It’s delightful to pass by a landscape boasting of cheerful color as spring arrives and we are saying goodbye to winter. At that time we are feeling the anticipation of the gardens coming “alive” again. Upon witnessing the spirit of the season, we may have made a mental note to add spring flowering bulbs for early color in our own landscape.
Fall is the time to select a combination of bulbs that are sure to bring a smile come spring. Whether it is tulips, crocus, hyacinth or daffodils you are considering, the color choices within each category are numerous. Some bulbs are divided between early, mid and late blooming to extend the spring color while waiting for your other perennials to perform. Others offer various heights, sweet fragrances, and even single or double blooms.
Popular bulbs for low maintenance and deer resistance include daffodils and scillas. Some gardeners will even claim that intermixing these bulbs among their other spring flowering bulbs helps deter deer from those more susceptible to deer damage like the tulip. Both daffodils and scilla are excellent for naturalizing and have a “wildflower like” charm. Even though scilla only reaches a height of 4-5” the Scilla siberica ‘Spring Beauty’ is stunning as it spreads each year to form a mass of bright sky-blue blooms. In addition to the more common yellow daffodil, the newer varieties are exquisite. The contrasting colors between the perianths and the cups are at times sweet pastels while others scream “happy.” Daffodil choices include larger blooming, double bloomers, multi-flowering, and fragrant varieties.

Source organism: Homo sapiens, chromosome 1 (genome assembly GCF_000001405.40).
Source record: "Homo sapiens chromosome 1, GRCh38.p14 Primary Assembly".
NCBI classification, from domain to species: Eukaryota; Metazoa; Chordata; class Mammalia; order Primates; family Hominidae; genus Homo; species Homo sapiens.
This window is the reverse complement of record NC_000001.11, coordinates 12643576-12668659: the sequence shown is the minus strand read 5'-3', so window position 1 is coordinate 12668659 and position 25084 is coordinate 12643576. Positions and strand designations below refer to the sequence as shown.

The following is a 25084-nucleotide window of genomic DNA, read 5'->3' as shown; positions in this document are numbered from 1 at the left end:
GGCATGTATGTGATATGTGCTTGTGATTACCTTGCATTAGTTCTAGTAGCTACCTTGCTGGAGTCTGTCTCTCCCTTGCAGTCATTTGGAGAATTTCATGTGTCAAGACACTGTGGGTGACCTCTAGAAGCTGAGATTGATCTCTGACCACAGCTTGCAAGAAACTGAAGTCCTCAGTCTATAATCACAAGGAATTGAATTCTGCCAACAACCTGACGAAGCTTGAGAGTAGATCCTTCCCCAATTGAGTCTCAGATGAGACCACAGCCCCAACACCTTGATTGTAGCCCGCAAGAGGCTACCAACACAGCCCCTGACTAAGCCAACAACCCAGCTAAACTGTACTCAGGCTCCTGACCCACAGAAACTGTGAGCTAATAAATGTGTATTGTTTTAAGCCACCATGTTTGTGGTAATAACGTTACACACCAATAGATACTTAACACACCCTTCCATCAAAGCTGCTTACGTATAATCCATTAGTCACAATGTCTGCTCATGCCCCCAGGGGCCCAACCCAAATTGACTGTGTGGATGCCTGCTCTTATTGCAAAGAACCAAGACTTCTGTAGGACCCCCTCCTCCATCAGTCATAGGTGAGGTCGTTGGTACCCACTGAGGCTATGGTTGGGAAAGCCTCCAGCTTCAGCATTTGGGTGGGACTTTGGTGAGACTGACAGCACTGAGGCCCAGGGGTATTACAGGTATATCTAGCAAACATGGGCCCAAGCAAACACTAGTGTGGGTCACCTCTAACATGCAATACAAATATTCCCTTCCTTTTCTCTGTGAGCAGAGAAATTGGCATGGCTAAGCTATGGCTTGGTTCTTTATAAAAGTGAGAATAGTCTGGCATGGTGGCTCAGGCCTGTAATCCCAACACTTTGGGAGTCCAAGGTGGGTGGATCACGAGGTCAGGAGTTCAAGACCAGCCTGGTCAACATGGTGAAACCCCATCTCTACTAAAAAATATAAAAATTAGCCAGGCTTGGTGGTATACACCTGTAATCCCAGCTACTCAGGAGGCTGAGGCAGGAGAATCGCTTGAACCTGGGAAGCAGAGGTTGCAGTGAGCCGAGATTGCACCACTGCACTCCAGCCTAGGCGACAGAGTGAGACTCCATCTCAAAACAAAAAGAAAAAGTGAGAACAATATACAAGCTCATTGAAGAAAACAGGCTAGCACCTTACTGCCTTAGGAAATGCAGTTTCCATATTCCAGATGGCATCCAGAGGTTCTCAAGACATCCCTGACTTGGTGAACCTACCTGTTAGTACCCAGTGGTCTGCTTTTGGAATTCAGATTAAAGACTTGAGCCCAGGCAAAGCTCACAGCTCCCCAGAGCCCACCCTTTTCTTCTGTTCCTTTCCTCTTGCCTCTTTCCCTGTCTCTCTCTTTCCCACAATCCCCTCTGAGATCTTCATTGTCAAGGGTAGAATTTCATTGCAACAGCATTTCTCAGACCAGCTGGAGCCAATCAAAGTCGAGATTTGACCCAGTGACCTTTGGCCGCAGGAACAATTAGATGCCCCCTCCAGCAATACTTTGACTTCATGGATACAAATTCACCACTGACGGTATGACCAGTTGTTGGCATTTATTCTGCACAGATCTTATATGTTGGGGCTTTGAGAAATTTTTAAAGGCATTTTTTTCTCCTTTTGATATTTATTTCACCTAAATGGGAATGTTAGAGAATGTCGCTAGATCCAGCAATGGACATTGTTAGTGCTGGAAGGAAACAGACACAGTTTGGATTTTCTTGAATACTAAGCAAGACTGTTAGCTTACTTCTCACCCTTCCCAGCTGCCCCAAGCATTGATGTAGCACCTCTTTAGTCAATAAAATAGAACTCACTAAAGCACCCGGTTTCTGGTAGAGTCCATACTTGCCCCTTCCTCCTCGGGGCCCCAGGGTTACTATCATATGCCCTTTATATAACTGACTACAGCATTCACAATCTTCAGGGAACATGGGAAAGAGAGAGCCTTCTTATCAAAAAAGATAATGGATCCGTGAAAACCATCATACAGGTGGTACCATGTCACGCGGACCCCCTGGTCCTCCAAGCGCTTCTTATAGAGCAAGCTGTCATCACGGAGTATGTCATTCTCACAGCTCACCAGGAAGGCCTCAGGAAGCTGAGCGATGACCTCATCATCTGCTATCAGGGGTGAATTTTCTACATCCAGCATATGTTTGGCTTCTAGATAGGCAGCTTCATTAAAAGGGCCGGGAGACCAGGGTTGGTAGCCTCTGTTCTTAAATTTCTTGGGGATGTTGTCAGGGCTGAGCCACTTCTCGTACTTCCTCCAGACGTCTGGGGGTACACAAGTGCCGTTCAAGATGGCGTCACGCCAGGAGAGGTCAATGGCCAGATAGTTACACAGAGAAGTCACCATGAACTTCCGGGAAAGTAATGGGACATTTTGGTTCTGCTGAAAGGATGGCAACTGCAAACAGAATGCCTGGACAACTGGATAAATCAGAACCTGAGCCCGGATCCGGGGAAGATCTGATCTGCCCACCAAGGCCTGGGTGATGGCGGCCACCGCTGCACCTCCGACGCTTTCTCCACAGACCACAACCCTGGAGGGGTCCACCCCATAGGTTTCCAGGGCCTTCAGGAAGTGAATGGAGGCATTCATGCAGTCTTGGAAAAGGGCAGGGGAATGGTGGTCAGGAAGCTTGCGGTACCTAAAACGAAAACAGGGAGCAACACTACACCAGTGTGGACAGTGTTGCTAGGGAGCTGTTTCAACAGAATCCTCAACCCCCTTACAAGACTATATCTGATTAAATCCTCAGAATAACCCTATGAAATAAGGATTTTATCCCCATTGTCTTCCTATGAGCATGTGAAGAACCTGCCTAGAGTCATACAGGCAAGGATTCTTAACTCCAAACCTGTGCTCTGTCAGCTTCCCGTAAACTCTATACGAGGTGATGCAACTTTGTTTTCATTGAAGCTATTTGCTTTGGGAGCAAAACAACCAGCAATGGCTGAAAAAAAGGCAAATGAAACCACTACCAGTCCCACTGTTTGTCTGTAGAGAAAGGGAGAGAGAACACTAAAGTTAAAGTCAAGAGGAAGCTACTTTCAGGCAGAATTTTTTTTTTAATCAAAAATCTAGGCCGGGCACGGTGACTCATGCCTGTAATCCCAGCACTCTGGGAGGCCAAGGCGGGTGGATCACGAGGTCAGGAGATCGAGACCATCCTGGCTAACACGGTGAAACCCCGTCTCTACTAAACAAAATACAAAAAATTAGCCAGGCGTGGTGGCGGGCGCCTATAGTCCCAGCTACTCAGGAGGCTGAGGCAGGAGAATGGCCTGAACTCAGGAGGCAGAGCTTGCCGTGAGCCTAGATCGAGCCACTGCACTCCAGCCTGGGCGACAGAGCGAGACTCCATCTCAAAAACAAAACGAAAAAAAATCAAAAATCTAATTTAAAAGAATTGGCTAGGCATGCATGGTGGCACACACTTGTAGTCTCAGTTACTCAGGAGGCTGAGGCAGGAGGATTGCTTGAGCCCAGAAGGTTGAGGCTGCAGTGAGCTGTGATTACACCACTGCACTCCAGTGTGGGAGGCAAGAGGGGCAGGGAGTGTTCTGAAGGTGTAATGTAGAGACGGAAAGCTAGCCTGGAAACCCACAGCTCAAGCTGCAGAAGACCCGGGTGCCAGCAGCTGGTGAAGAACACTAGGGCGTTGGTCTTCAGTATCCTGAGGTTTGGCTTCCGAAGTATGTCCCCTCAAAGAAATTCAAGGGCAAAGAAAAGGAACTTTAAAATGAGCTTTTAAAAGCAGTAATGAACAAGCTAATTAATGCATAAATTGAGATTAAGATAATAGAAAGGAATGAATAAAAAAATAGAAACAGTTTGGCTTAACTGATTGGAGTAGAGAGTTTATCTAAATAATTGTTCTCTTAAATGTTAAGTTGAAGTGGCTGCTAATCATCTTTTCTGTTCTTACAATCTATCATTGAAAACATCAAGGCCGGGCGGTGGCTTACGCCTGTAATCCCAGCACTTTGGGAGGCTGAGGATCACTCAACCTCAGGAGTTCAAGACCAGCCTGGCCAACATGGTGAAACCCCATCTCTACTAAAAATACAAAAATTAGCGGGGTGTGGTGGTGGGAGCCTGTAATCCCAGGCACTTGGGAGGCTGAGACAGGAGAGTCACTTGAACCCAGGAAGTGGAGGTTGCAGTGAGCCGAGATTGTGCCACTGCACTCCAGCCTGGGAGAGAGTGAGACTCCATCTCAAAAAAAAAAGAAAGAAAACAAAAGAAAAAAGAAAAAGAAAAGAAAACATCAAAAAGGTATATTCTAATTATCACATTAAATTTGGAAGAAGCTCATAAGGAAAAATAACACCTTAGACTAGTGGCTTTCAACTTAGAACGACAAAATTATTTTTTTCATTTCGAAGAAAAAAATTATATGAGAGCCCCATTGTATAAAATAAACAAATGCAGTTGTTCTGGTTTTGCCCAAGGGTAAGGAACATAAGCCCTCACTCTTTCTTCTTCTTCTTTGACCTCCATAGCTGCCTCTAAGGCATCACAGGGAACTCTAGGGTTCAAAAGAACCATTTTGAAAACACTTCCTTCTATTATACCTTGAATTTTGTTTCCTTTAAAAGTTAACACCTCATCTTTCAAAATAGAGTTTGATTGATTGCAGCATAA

Tulip blooms are borne in a rainbow of colors. The bloom time of this spring flowering bulb can cover several weeks by selecting bulbs with successive bloom times. Bi-colored varieties are like bringing “art” to your garden. The fragrant peony flowering tulips are long lasting and bridge the gap of time until our real peonies bloom.
The hyacinth, sporting huge flower spikes, are best placed where the intoxicating fragrance will be appreciated. Hyacinth are normally deer-resistant. Muscari, commonly referred as Grape Hyacinth, are much smaller in size and naturalize well.
Popping up as early as March at times, the Crocus and Galanthus bulbs (Snowdrops) bring us some of our earliest blooms. Although they don’t bloom until summer, bulbs such as Allium, Fritillaria, and Camassia are also planted in the fall.
Whether you plant bulbs for spring garden color or force them to bloom for bright indoor color during the long winter months, bulbs bring a particular joy. Witnessing bulbs emerge is like watching a butterfly emerge from its cocoon – simply breathtaking.